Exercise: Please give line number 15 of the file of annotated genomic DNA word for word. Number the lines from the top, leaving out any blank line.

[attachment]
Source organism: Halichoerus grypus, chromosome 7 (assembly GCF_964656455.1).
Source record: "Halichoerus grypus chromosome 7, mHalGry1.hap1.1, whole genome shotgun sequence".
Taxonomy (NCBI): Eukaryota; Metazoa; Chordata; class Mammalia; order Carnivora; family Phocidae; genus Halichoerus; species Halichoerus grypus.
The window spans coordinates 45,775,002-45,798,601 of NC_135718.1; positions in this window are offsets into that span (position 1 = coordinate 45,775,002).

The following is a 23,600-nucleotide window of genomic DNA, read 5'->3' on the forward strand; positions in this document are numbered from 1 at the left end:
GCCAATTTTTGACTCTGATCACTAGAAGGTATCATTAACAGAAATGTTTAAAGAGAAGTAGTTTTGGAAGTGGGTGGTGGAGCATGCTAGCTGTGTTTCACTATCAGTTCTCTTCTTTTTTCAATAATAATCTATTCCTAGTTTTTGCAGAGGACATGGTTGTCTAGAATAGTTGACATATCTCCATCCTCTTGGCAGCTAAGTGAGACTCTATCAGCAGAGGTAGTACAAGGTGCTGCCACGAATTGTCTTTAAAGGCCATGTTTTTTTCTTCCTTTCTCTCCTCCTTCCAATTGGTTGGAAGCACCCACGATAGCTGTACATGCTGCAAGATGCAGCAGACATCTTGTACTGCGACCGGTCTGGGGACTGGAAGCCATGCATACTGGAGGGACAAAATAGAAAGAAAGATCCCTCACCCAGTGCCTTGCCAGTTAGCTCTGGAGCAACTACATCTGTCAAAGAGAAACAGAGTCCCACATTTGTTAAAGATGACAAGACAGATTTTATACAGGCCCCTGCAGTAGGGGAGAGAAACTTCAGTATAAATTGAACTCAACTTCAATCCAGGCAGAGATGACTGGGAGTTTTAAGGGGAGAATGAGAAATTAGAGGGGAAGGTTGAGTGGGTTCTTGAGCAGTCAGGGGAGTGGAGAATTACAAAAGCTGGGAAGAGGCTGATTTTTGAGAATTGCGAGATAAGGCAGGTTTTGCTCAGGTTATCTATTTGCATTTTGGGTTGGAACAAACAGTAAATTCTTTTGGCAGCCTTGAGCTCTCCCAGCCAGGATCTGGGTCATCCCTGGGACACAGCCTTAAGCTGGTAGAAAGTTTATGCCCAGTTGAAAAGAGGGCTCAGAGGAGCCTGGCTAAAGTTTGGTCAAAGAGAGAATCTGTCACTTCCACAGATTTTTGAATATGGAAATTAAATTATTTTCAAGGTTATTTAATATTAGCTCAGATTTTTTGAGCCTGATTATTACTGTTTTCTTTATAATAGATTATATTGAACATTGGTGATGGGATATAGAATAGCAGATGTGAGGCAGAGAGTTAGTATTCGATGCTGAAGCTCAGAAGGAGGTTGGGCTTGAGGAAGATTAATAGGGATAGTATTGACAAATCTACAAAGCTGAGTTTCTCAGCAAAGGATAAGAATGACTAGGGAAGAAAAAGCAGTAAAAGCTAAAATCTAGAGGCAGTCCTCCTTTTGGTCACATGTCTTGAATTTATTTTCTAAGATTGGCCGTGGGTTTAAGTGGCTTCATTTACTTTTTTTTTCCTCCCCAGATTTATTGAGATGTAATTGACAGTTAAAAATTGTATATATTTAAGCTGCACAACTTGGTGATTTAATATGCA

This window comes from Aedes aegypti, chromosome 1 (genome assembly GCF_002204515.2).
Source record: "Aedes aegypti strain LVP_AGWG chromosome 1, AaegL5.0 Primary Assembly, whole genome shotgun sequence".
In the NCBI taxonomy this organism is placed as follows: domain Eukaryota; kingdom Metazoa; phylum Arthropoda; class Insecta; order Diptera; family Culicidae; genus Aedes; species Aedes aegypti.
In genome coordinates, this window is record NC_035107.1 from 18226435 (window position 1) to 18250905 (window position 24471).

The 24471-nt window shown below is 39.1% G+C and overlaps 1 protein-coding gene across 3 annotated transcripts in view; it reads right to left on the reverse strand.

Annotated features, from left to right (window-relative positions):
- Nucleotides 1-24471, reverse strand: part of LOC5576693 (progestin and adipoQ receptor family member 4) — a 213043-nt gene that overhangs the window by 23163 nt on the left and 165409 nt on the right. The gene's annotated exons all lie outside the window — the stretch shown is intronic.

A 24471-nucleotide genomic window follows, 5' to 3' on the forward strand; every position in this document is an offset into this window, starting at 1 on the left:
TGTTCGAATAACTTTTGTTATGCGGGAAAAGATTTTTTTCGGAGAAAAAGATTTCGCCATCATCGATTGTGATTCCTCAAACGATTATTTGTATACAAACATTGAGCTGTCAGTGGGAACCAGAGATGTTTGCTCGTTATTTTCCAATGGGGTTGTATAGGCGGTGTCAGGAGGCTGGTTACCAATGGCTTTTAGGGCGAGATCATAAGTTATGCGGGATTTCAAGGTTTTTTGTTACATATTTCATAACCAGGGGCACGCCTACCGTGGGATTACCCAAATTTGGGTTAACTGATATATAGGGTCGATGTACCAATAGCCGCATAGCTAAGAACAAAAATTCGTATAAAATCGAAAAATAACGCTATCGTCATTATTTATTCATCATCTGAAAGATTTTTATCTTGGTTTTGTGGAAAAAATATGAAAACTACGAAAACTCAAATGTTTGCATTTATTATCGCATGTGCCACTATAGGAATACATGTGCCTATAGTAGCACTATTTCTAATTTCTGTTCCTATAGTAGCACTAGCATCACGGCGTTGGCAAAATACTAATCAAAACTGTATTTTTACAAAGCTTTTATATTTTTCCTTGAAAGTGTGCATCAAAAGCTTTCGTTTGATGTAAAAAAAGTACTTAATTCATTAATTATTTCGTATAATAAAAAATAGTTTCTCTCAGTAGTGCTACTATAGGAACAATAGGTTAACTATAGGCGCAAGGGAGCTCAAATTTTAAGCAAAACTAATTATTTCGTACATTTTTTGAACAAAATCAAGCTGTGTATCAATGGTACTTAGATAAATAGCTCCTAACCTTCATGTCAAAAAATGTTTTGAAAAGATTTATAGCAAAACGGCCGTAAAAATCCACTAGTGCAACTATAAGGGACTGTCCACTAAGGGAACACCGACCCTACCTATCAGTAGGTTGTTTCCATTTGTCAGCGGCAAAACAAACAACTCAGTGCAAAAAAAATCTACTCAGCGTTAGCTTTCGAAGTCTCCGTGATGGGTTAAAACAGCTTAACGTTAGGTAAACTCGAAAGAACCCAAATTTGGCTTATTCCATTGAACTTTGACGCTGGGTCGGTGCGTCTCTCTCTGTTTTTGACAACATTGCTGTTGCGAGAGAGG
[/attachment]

TGTTCGAATAACTTTTGTTATGCGGGAAAAGATTTTTTTCGGAGAAAAAGATTTCGCCATCATCGATTGTGATTCCTCAAACGATTATTTGTATACAAACATTGAGCTGTCAGTGGGAACCAGAGATGTTTGCTCGTTATTTTCCAATGGGGTTGTATAGGCGGTGTCAGGAGGCTGGTTACCAATGGCTTTTAGGGCGAGATCATAAGTTATGCGGGATTTCAAGGTTTTTTGTTACATATTTCATAACCAGGGGCACGCCTACCGTGGGATTACCCAAATTTGGGTTAACTGATATATAGGGTCGATGTACCAATAGCCGCATAGCTAAGAACAAAAATTCGTATAAAATCGAAAAATAACGCTATCGTCATTATTTATTCATCATCTGAAAGATTTTTATCTTGGTTTTGTGGAAAAAATATGAAAACTACGAAAACTCAAATGTTTGCATTTATTATCGCATGTGCCACTATAGGAATACATGTGCCTATAGTAGCACTATTTCTAATTTCTGTTCCTATAGTAGCACTAGCATCACGGCGTTGGCAAAATACTAATCAAAACTGTATTTTTACAAAGCTTTTATATTTTTCCTTGAAAGTGTGCATCAAAAGCTTTCGTTTGATGTAAAAAAAGTACTTAATTCATTAATTATTTCGTATAATAAAAAATAGTTTCTCTCAGTAGTGCTACTATAGGAACAATAGGTTAACTATAGGCGCAAGGGAGCTCAAATTTTAAGCAAAACTAATTATTTCGTACATTTTTTGAACAAAATCAAGCTGTGTATCAATGGTACTTAGATAAATAGCTCCTAACCTTCATGTCAAAAAATGTTTTGAAAAGATTTATAGCAAAACGGCCGTAAAAATCCACTAGTGCAACTATAAGGGACTGTCCACTAAGGGAACACCGACCCTACCTATCAGTAGGTTGTTTCCATTTGTCAGCGGCAAAACAAACAACTCAGTGCAAAAAAAATCTACTCAGCGTTAGCTTTCGAAGTCTCCGTGATGGGTTAAAACAGCTTAACGTTAGGTAAACTCGAAAGAACCCAAATTTGGCTTATTCCATTGAACTTTGACGCTGGGTCGGTGCGTCTCTCTCTGTTTTTGACAACATTGCTGTTGCGAGAGAGG